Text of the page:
Volo Auto Museum's stories to be told on History Channel
After 56 years in business, the Volo Auto Museum will embark on a new project in 2017 — starring in a television show.
William Grams purchased the property for $21,000 in 1960 and opened a junk and antique resale shop. His sons, Greg and Bill Grams, worked on old cars whenever they could.
They scraped together $300 to purchase a run-down Chrysler Roadster convertible. They restored it and sold it for $25,000. They used that money to purchase, restore and sell a 1929 Packard.
And, so, the Volo Auto Museum began.
Today, the museum houses 400 cars, 300 of which are collector cars for sale. The other 100 historic cars are strictly for show.
Those are the kind of stories that will be the focus of a new History Channel show entitled "Volo, House of Cars."
"The concept for the show is endless, because it's not repeating the same story over and over," said Brian Grams, Greg Grams' son and director of the museum. "Every car is unique. Every story, every process is different."
According to Grams, a 1967 Shelby convertible will be the focus of the first tale told on the show. He said the car was a scrapped prototype, making it the only one of its kind ever produced. It was scheduled to be sent to the crusher, but it was disguised. No one knew it existed.
Grams said he discovered it and bought it, adding that the move was a gamble, since he had no idea whether it was real. He spent four years investigating the Shelby's authenticity, analyzing microfilm of factory records and interviewing Shelby plant employees, work he compared to putting a puzzle together.
"These guys are now in their 70s, 80s, even 90s, going off their memory from 50, 60 years ago," he said. "It's a task. It's detective work. It's not easy."
Julian Taylor, the show's executive producer, met the Grams family when they appeared in an episode of his show "South Beach Classics." In that episode, Ted Vernon needed to find a red anniversary edition Lamborghini Countach with low mileage, and he needed Brian Gram's help finding it.
Taylor said he spent a week at the Volo Auto Museum filming the episode and knew there was a bigger story to tell.
"I was very aware of everything that was available at our fingertips," he said. "And you only had to look at, for instance, the way they collected the caboose, and they've created this alleyway that's going back in time of travel across the United States, from stage coach and horses to the caboose, which is a train caboose."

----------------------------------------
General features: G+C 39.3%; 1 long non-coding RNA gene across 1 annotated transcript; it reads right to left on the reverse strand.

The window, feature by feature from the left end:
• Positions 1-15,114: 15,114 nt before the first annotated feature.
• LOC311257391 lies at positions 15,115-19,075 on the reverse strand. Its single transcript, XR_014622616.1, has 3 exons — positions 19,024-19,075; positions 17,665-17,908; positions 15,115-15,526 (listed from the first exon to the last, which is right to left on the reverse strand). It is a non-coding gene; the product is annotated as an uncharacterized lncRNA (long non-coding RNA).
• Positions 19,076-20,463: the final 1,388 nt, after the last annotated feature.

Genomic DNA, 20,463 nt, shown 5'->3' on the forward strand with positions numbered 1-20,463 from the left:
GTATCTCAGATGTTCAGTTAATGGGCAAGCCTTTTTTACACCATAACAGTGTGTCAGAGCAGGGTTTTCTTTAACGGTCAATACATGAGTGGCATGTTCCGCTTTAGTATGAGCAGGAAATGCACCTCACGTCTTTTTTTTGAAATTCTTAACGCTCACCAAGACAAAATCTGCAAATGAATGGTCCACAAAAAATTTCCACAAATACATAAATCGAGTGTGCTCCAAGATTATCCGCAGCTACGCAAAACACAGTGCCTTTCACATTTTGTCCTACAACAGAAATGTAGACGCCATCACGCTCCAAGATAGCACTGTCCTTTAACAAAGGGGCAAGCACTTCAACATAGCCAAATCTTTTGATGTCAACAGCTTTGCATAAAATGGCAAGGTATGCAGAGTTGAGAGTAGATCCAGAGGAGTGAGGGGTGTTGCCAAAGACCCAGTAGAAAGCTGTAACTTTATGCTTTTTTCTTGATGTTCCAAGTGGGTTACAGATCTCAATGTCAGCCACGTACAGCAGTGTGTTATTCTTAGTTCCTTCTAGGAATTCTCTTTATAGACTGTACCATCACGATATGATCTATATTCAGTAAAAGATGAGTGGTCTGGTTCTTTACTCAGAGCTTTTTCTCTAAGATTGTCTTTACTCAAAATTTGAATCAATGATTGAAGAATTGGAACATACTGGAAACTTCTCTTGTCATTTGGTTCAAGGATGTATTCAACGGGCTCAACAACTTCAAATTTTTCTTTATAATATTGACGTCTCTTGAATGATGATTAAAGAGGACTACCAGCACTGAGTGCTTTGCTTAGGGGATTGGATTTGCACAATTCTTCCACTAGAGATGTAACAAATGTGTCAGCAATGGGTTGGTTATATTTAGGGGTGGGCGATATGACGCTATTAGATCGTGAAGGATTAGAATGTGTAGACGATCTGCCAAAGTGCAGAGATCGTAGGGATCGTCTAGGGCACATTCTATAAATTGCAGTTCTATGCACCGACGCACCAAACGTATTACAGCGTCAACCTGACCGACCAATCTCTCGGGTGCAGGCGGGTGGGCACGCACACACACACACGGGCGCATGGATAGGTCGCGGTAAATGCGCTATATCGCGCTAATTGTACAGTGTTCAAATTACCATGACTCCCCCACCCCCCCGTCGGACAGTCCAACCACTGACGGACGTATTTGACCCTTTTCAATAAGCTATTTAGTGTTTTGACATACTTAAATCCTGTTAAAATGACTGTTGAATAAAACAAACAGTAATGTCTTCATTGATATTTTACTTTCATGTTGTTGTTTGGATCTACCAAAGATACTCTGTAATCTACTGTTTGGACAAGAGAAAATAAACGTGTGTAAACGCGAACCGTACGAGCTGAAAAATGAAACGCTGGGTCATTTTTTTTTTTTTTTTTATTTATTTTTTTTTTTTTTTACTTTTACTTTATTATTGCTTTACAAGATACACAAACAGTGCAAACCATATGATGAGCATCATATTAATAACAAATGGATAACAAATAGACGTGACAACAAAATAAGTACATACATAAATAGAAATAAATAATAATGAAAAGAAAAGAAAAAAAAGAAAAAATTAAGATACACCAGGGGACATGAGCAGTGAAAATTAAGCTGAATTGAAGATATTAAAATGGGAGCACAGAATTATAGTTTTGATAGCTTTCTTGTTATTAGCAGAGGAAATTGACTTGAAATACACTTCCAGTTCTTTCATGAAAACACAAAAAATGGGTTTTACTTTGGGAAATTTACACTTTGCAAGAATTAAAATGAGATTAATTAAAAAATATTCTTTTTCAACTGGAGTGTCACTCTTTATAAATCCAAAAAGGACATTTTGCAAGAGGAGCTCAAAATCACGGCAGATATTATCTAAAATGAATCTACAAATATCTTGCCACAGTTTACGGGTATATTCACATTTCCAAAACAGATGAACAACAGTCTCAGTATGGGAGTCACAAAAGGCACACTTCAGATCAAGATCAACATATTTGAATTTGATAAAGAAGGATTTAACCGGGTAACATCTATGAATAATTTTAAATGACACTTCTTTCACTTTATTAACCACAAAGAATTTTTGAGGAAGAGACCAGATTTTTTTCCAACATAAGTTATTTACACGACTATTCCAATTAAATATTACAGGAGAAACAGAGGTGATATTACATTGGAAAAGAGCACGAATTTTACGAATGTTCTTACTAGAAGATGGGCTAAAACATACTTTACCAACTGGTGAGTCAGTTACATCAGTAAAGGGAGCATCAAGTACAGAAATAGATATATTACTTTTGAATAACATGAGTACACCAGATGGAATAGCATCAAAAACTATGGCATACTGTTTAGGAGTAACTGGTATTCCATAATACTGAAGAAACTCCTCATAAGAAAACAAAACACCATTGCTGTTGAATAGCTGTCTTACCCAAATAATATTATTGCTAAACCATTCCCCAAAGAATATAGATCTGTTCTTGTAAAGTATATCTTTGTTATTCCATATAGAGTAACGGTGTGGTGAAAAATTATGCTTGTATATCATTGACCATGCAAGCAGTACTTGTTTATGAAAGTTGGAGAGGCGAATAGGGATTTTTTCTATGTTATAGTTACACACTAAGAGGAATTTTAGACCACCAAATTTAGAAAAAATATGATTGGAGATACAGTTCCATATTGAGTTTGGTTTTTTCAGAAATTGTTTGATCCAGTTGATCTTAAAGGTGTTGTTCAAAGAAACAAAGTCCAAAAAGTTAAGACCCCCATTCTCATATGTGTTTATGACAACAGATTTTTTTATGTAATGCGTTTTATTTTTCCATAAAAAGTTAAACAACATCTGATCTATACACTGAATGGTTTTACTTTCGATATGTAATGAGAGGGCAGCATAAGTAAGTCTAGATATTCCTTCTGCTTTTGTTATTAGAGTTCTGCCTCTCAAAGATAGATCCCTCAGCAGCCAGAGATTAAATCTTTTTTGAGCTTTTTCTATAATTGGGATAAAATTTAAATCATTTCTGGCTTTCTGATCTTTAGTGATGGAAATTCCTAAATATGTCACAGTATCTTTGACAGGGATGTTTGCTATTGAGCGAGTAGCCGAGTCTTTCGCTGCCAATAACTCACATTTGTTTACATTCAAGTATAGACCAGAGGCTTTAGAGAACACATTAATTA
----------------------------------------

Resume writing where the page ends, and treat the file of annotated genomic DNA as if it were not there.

Greg Grams bought the train caboose two years ago and built a new building on the property to house it. The installation of that and other buys, such as the first motorized scooter and a rare Pepsi machine, will bring the museum to what he considers its peak.
"By this spring, we'll be 90 percent pretty much complete in everything I wanted for the last 10 years of museum," he said. "It's really something to see."
The museum is a staple of Lake County's classic car community. Eric Agase of Island Lake has owned a muscle car since he first got his driver's license. He says classic cars are already popular in the area, but thinks the show could spark even more interest.
"People who might not have gone to Volo might now, because they saw it on TV and might go see it," he said. "Who knows who it could stir up? If you've never been into cars, you might after seeing the show and going to experience it hands-on at the museum."
Jacob Jacobson travels to the museum from Chicago once or twice every summer with his father. He said he "couldn't be more excited" to watch the stories behind their tradition on TV.
"It's cool, because most car TV shows are build and repair, that's it, versus the amount of vehicles (the museum) features transcend across the board," he said.
Fans eager to watch the show will have to wait a few months. Filming began in October and is still underway.
The show should air sometime in the spring, according to Brian Grams. Taylor said it is slotted for Saturdays between 10 a.m. and noon, and could be renewed for another reason within 60 days of its premiere. Attempts to reach History Channel representatives for more information were not successful.
Angelica LaVito is a freelance reporter for the News-Sun.